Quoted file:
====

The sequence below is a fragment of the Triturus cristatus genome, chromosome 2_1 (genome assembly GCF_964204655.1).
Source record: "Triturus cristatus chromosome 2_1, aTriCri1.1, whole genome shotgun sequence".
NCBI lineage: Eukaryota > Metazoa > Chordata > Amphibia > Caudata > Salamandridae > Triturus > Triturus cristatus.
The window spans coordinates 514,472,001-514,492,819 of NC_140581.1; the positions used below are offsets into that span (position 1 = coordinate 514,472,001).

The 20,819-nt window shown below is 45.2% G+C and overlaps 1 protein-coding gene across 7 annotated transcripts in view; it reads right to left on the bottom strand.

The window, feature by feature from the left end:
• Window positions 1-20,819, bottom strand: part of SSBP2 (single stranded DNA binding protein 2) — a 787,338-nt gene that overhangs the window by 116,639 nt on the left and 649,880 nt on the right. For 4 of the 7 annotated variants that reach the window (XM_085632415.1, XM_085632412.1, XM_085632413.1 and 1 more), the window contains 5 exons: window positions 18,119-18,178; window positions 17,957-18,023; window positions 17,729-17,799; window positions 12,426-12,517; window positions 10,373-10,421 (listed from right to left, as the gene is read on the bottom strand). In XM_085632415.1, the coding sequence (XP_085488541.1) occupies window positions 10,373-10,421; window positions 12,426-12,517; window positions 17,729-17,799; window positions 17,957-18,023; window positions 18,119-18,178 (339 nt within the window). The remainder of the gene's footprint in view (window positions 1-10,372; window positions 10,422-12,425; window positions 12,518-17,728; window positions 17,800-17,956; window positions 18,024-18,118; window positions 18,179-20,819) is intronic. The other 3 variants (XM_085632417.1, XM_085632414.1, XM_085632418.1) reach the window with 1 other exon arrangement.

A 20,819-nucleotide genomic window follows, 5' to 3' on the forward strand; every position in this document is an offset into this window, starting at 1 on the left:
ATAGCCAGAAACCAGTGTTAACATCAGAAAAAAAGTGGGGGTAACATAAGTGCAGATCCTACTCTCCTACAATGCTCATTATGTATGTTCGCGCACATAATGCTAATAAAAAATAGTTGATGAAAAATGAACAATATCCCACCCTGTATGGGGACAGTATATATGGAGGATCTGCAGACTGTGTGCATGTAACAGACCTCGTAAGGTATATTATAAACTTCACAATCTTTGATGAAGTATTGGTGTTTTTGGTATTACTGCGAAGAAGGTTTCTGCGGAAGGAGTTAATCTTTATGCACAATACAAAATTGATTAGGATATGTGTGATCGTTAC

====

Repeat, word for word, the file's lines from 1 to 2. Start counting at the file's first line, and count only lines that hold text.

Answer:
The sequence below is a fragment of the Triturus cristatus genome, chromosome 2_1 (genome assembly GCF_964204655.1).
Source record: "Triturus cristatus chromosome 2_1, aTriCri1.1, whole genome shotgun sequence".